By Shira Leibowitz Schmidt and Jessica Setbon
Haim Sabato, who descends from a long line of rabbis from Aleppo, Syria, was born in Cairo, but was forced to leave as a child in 1957. His family settled in Jerusalem, and he attended a hesder yeshivah and served in the army. Nearly three decades after Rabbi Sabato fought in the Yom Kippur War, his account of his experiences was published in the highly acclaimed novel Adjusting Sights, which was awarded the prestigious Sapir Prize. He has also written novels including Aleppo Tales and The Dawning of the Day. Rabbi Sabato, fifty-four, is the rabbi-teacher of first-year students at the hesder yeshivah in Ma’aleh Adumim, where he lives with his wife, Shoshana, and their two sons, aged twelve and thirteen.
“Publish or perish” is a concept familiar to most writers. But to Rabbi Haim Sabato it is more like publish and punish. “Publishing? For me it’s punishment,” says Rabbi Sabato.
Rabbi Sabato, who refers to himself as a teacher of Torah and not a professional writer, explains, “I always wanted to write. But publishing is a hardship due to the ensuing publicity. In the yeshivah we educate the students to find value in what is hidden.” 1
Given your distaste for the hoopla, how did you come to publish your first book, Aleppo Tales?
Sabato: “As a student at Yeshivat Hakotel [which combines yeshivah studies and army service], I would write short stories and show them to my friends and family. Some of them were printed in the newspaper of the national religious sector, HaZofeh. After I participated in founding our hesder yeshivah, Birkat Moshe2 in Ma’aleh Adumim, a graduate of the first class, Nachum Langenthal, showed them to the publisher of Yedioth Ahronoth, who then asked if he could publish them in book form.
“For me, writing is a refuge. It is a room of my own. Writing my first book brought me a certain inner peace.”
This sentiment reverberates in Rabbi Sabato’s books.
That same Jerusalem night, when Ezra arrived home, he sat at the table, took out a notebook and wrote down the story he had recounted to Rahamim. Ezra said to himself, “I will write just one story.” As he was writing he was reminded of another story, and then of another. Ezra was neither a writer nor the son of a writer, neither a man of letters nor an imaginative storyteller. He was a simple man. But he knew how to tell a tale. What he heard, what he saw, what he felt, so he wrote. He wrote in a simple style. In the language spoken by the people of Jerusalem in Mahane Yehudah and the Bukharian Quarter, the Syrian Synagogue, language filled with the grace of Jerusalem. The hour that he spent writing was very dear to him, and a particular sweetness filled his entire being. Often he felt in his heart what he was writing. He sat and wrote, with Sarah at his side gazing at him. Sometimes she could see a ray of light illumine his face, that same light that filled his face when he returned from studying Talmud with Rahamim, and this gave her such pleasure. Slowly but surely the stories gathered and the entire notebook filled up. He went and purchased another notebook and before long, a pile of notebooks filled with his stories lay on the table (from Dawning of the Day).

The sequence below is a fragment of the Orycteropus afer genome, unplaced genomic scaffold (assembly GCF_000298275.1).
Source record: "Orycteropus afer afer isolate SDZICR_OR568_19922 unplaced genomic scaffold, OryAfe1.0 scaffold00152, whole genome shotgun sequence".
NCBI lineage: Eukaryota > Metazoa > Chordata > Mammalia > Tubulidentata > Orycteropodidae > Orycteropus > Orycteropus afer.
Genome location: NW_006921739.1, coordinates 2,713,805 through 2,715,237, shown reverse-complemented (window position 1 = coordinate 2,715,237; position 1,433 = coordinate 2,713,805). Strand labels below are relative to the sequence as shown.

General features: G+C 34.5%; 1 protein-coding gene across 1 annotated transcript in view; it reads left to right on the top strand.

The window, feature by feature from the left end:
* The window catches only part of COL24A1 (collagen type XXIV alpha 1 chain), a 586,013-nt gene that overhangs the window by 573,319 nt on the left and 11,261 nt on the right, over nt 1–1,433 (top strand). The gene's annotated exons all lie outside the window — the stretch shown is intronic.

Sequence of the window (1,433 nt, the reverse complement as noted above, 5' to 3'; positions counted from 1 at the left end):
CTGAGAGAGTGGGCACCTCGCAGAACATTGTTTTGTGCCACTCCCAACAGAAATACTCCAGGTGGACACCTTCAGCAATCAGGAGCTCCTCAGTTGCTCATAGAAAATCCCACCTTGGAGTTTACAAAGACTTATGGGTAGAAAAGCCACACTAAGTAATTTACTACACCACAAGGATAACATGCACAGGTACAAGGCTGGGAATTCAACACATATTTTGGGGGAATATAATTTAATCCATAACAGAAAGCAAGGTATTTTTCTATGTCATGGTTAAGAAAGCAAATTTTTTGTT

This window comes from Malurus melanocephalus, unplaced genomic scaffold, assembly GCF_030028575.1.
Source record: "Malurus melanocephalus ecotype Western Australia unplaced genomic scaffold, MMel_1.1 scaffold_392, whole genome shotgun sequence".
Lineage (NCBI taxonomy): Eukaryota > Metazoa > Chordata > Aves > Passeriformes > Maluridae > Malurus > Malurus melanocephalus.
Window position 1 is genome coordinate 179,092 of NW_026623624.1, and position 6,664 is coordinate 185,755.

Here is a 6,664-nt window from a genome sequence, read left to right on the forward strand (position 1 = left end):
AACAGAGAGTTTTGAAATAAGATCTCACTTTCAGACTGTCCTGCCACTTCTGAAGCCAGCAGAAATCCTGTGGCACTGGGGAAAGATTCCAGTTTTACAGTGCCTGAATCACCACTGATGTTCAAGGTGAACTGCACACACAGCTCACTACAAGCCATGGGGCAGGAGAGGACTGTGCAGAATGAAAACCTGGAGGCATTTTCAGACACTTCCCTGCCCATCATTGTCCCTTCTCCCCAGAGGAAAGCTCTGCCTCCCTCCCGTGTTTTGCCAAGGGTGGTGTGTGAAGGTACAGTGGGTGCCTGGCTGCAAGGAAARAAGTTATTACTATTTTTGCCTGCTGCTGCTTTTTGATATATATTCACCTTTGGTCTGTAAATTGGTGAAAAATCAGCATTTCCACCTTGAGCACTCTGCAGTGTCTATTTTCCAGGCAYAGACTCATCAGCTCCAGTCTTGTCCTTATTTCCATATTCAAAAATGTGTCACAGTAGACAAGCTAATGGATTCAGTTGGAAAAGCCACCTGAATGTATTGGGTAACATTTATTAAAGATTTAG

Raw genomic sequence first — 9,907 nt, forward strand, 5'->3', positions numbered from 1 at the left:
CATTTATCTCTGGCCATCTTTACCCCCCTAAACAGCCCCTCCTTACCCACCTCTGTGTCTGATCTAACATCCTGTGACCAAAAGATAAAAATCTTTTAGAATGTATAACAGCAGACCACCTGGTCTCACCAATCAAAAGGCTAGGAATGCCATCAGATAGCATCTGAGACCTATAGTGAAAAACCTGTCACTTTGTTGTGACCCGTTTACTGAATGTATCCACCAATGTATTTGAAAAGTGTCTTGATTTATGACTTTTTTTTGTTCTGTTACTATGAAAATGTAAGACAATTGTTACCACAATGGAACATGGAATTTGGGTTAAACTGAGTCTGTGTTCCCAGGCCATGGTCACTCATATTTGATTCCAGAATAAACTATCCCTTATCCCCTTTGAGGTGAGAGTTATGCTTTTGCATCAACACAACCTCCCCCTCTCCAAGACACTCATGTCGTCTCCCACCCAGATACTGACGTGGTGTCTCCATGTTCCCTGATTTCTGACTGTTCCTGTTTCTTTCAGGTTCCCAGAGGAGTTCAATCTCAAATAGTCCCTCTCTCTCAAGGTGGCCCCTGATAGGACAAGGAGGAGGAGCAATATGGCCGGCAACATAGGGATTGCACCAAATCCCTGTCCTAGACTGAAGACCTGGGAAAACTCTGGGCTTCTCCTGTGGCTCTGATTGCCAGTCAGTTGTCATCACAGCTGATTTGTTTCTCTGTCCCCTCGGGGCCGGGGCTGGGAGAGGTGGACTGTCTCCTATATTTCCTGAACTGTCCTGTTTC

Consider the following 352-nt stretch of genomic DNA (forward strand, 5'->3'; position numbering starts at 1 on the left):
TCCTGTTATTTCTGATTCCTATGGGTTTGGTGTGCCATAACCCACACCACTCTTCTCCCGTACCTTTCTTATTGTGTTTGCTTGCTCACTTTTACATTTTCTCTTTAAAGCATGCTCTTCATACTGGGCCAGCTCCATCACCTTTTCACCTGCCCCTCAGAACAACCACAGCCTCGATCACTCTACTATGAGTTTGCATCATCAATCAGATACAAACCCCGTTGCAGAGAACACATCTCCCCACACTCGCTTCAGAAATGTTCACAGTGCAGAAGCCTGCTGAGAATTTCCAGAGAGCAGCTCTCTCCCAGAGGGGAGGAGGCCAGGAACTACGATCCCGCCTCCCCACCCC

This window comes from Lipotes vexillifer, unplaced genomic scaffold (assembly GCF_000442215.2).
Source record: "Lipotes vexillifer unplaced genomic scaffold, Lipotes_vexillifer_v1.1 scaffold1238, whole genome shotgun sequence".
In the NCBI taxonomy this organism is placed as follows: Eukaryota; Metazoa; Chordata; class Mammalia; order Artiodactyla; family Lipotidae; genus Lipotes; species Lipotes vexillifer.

Two of your books reflect the Aleppo tradition, i.e., customs of the Jews of Aleppo. What is unique about that culture?
Sabato: “Many in my grandparents’ generation in Aleppo were pious scholars who were also merchants. My maternal grandfather, Haham Aharon Shweka, had tremendous influence on me.”
In keeping with the ways of many of the sages of Aleppo, my grandfather did not make a living from the Torah. He was a trader in fabrics, spending a few hours in his shop and the rest of the day at his studies. What would have been surprising in Eretz Israel was considered normal in Aleppo. Once a certain scholar came from Eretz Israel to Aleppo. He went into the Beit Midrash and asked the local scholars about a halakhic ruling that was the object of a dispute in Eretz Israel. They could not answer him. They told him: “We have no answer, but there is a sage among us; perhaps he can answer your question.” He asked them: “And where is he studying?” They told him: “In the textile market.” He went to the market and found him grappling with rolls of satin fabric. He asked him: “Is it possible you have knowledge of such-and-such a halakha?” The sage gave him the answer, then said, “Wait for me, I have a transaction to complete with this roll of fabric, and then I shall tell you the source.” He went to wherever he went, sold whatever he sold, and returned to his shop. He took the scholar from Israel by the hand, went with him to the Beit Midrash, climbed up, took from the bookcase a copy of Nehar Shalom, showed him the reference, and returned to his shop. The scholar said to the people in the Beit Midrash: “Have you taken leave of your senses? You have such a treasure in your midst, and yet you let him waste his time among spools of fabric?”
Our teaching has always been that it is a fine thing when Talmud Torah is combined with secular employment, since success in both fields discourages any inclination to defect from the straight and narrow. When he shut up his fabric shop each day, grandfather would return to his studies and sit among the sages of the Beit Midrash (from Aleppo Tales).
“When our tank was hit, I decided I would found a yeshivah. I gained a new kind of strength when I saw that my world and my faith had grown stronger instead of collapsing.”